Answering uncomfortable questions and others lessons from mentors

“When are you going to sell your company?”

Photo Credit: Oberazzi via Compfight

Photo Credit: Oberazzi via Compfight

I was taken aback. My good friend and former boss, Sandeep Khanna had suggested that I talk to Pravin Madhani, kick-ass sales guy and serial entrepreneur who’d just sold his previous company for a sizeable chunk of change. My intention in meeting with him, was to learn about raising capital. This was in 2000, when the internet bubble had burst and we were still holding day jobs as we tried to bootstrap Impulsesoft, our Bluetooth startup.

I think my first response to Pravin’s question was a somewhat offended “We’re trying to build a business here – we’re not going to sell it.” To Pravin’s credit, he kept his laughter to mere chuckles and persisted.

This was the first of several meetings I had over nearly two years – usually months apart. Every time we met his first question would be about selling the company – a variant of “When are you..” or “Have you already..” Initially I felt very uncomfortable about this question and wasn’t sure if I really wanted to talk to him. To my we-are-trying-to-build-a-Sony-or-HP sensibility, his questions seemed far too commercial. Luckily good sense prevailed and I did continue to meet with him and he too met with me enthusiastically, despite my clear discomfort.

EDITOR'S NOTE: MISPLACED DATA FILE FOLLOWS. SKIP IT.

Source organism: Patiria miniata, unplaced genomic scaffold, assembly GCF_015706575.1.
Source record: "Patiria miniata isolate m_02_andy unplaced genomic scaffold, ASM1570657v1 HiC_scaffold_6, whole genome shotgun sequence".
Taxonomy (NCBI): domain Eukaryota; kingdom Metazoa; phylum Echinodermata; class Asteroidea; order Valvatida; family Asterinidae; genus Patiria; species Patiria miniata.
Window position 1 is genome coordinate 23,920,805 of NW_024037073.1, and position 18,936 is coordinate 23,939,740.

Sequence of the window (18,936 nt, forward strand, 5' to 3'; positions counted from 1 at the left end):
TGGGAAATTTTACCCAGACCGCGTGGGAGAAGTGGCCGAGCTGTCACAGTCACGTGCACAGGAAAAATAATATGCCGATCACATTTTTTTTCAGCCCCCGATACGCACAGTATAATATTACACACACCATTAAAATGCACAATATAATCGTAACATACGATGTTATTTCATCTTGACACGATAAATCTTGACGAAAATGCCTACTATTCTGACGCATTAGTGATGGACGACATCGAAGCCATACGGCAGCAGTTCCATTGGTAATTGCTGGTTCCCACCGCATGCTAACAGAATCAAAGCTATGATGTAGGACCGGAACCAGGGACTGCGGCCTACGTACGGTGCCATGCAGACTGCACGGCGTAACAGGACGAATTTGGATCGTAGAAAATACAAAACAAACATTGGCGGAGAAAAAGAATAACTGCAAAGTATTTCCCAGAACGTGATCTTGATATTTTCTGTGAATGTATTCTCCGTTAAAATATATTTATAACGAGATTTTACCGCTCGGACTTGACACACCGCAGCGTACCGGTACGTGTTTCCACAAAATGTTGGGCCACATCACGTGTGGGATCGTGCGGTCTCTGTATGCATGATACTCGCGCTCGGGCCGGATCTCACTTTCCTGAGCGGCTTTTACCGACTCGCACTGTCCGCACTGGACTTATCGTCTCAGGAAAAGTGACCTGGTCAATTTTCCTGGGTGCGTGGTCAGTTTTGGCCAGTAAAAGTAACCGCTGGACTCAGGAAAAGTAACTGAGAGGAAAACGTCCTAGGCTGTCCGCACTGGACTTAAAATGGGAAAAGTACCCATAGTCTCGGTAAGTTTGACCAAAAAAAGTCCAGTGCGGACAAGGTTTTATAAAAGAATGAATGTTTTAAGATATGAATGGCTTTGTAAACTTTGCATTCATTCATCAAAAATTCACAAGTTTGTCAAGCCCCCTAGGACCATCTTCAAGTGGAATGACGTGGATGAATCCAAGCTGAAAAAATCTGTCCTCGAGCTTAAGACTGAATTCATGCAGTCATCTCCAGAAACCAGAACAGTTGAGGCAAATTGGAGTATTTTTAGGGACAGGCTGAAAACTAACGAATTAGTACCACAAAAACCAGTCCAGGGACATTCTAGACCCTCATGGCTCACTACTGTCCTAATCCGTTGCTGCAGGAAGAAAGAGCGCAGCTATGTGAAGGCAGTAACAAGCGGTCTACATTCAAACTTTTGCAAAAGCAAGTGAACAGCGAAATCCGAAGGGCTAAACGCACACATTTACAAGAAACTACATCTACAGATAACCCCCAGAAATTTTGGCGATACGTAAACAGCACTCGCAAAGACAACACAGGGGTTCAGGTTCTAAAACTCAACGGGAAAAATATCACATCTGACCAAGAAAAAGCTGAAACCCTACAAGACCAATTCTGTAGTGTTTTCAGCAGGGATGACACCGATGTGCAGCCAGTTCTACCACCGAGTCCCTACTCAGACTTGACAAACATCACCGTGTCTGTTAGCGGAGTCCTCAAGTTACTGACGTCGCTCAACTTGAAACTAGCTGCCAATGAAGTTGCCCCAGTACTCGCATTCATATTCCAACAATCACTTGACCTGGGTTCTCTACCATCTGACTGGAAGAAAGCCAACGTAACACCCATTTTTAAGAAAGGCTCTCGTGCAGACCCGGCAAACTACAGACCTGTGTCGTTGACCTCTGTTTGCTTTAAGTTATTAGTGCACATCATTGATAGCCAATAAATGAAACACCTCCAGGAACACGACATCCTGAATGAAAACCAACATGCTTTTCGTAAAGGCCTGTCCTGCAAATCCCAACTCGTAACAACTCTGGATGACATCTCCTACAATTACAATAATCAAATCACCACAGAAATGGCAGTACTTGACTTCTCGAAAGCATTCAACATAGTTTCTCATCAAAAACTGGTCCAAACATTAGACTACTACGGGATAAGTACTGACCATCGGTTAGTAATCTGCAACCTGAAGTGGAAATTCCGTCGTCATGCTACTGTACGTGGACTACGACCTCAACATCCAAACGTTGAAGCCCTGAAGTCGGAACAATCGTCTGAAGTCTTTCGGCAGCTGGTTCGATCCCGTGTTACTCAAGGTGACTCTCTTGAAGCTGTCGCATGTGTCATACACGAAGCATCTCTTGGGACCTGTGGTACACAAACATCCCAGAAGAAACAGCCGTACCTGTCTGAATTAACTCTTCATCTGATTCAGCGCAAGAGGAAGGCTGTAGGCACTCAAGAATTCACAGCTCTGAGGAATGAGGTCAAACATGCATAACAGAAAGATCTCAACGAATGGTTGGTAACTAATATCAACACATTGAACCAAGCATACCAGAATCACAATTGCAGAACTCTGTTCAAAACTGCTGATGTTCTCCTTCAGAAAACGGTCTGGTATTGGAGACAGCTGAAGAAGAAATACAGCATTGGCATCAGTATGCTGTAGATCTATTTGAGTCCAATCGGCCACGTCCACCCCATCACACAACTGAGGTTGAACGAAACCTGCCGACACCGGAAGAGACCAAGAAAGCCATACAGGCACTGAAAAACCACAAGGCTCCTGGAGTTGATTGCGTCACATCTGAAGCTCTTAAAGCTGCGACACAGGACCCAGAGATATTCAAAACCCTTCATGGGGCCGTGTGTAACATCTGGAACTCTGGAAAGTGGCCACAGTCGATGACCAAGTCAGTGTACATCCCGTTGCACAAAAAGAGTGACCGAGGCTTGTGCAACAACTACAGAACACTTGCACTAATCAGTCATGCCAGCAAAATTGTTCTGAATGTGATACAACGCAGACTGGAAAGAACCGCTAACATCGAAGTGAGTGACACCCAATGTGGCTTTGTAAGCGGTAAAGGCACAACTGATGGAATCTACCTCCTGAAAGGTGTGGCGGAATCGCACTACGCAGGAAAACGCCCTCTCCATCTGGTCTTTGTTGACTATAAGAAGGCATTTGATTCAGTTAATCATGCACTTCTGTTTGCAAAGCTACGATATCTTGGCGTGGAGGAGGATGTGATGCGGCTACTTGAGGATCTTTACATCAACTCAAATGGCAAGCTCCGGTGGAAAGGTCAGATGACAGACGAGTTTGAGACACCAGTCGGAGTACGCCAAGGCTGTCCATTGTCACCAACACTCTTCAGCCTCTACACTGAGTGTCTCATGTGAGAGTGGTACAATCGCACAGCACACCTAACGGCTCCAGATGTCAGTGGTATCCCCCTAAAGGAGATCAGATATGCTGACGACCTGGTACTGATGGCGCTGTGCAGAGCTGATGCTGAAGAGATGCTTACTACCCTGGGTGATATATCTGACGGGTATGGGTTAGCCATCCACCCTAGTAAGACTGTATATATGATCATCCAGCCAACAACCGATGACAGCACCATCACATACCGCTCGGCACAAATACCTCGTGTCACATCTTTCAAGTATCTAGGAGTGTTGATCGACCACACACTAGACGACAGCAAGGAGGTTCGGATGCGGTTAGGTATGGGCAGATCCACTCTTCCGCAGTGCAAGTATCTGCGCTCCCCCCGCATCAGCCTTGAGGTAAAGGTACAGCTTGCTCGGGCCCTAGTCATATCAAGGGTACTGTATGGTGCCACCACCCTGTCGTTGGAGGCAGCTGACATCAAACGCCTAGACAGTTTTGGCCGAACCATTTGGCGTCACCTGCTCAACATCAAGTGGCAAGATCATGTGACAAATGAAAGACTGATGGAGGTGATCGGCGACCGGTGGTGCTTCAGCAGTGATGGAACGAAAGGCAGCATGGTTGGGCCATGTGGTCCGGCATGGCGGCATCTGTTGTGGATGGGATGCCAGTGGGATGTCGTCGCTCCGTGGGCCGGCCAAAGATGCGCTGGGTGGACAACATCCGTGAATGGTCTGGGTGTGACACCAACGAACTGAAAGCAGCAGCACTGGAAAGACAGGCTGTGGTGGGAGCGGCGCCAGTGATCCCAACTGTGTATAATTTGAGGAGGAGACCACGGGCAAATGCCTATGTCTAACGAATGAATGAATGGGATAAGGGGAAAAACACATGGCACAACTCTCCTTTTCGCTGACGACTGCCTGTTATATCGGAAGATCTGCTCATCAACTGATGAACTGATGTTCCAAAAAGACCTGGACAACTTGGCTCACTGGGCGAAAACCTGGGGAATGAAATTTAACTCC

I came to not only value but look forward to my meetings with Pravin. Three critical lessons I learned from Pravin

The need for clarity Why are you in business or for that matter why are you doing whatever it is you are doing? Examine this closely. Each time you seek to answer this, go past the easy or evident answers. My meetings with him were always the exercises in asking Why five or more times. And clarity can only be achieved by asking uncomfortable questions

The power of diversity Of all the advisors I sought, Pravin was probably the one who was most unlike me. This I have to admit made me uncomfortable. I suspect I initially avoided or at least procrastinated meeting with him. The very fact that we were so different, thought very differently is what made my meetings however short and far apart, invaluable. To this date, I find myself asking “What would Pravin ask?”

Being yourself Pravin was the living embodiment of being yourself. What you saw is what you got – he made no apologies for the positions he held, which in hindsight all seem tame. Neither did he hesitate to say “I don’t know. I don’t understand it.” Several years after my first meeting, Pravin sought my marketing inputs for one of his startups. His engineering vp had persuaded him to have me come in. He told me “I thought marketing was all fluff and am never sure marketers really do anything.” I refrained from retorting that this was rich coming from a sales guy! The very next morning he called me and said how useful our meeting had been despite his initial skepticism. Despite his multiple successes (he did sell this second startup as well) Pravin’s been the same plain-spoken person with no airs about him. An example well worth emulating.

Thank you Pravin for being the person you are and challenging me on every occasion you’ve had. I’ve learned a great deal and in a small way passing them on to the next generation of entrepreneurs. I’m grateful that I got to know you and to work with you.


This is the third entry in my 30 days of Gratitude series.
1 | 2 | 3 | 4 | 5 | 6 | 7 | 8 | 9 | 10 |

5 thoughts on “Answering uncomfortable questions and others lessons from mentors

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